CHARLESTON, S.C. — Tropical Storm Florence continues to hammer communities across the Carolinas Friday afternoon.
While a lot of people did leave the coast for safety, some stayed behind and others headed to the coast to help defend the coast.
A Boise-based company, Flood Defense Group, is on the ground in Charleston, South Carolina, and working around the clock to help locals prepare for flooding.
"We have fortified 12 different houses, we are babysitting three of them and standing within the perimeter to make sure the defenses hold," said Keith Anderson, owner of Boise's Flood Defense Group.
Specifically, Anderson and his team are working to build barriers around Charleston homes.
"Right now we are going through the final preparations and making sure we are watertight. Because of that water comes through, it is going to be a problem," said Anderson.
When the worst does hit, Anderson and his crew would like to shelter in place, but Anderson says if it comes to it they are ready to jump into action.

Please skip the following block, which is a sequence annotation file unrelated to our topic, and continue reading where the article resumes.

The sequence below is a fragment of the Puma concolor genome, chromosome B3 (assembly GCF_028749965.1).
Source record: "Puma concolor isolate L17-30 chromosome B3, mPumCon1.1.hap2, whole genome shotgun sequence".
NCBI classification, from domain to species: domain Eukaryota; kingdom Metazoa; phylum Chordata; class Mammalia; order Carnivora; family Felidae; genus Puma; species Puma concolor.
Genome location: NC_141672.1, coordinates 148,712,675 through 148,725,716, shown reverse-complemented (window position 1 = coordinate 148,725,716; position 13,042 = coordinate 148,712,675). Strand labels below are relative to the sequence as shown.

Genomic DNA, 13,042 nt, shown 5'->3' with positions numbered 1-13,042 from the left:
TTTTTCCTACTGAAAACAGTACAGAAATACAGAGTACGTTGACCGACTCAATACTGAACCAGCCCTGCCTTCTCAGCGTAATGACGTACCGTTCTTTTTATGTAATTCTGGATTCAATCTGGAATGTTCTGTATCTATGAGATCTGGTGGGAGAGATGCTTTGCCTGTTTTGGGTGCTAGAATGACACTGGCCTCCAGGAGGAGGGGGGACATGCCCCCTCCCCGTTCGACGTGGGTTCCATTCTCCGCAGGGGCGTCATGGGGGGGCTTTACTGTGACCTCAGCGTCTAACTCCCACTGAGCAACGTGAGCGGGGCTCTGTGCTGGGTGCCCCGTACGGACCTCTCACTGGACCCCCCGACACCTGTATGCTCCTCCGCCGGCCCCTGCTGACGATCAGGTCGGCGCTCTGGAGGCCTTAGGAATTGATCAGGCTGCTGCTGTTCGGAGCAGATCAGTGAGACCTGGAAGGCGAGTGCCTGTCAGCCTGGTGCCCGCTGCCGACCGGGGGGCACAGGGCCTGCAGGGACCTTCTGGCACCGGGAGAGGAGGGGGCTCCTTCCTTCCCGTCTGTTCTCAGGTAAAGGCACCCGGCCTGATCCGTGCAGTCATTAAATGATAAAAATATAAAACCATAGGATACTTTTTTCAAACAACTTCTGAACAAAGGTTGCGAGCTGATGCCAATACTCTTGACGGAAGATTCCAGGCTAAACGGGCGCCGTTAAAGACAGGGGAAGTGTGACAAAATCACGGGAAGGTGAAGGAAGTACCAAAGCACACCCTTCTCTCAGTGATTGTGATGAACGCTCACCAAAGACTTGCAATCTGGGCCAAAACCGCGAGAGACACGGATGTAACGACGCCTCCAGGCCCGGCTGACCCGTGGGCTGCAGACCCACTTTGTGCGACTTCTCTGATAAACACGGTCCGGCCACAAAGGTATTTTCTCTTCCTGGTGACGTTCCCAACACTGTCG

"To the greatest extent possible, we will remain in a safe location, but on the same token we have to monitor our defenses to make sure we don't have a breach and make sure water doesn't start coming in," said Anderson.
Some communities, like Charleston, are waiting for the worst. In other places, they are already seeing it.
In Wilmington, North Carolina, at least two people have been killed as heavy rains and winds punish the coast.
KTVB spoke by phone Friday with Wilmington local Pat Litzinger who is waiting the storm out.
Most people were asleep and woke up this morning to the roaring sound of wind and starting to get pelted with rain in all directions," said Litzinger.
At 11 a.m. Friday, the wall of the eye loomed over Litzinger's home.
"Pretty intense. There is a roaring sound due to the sound the wind creates. We can hear branches breaking, you aren't sure where they are breaking or if they are coming close to your house," said Litzinger.
Litzinger and his family say they are doing well in their home only three miles from the beach. All they can do now is wait for it to pass.
"We made a conscious decision, my family and I talked about it, we thought we would have enough preparations to be safe, and in fact, we have been. So for us, it was the right decision," said Litzinger. “This is not the best of circumstances, but we are trying to make the best of it.”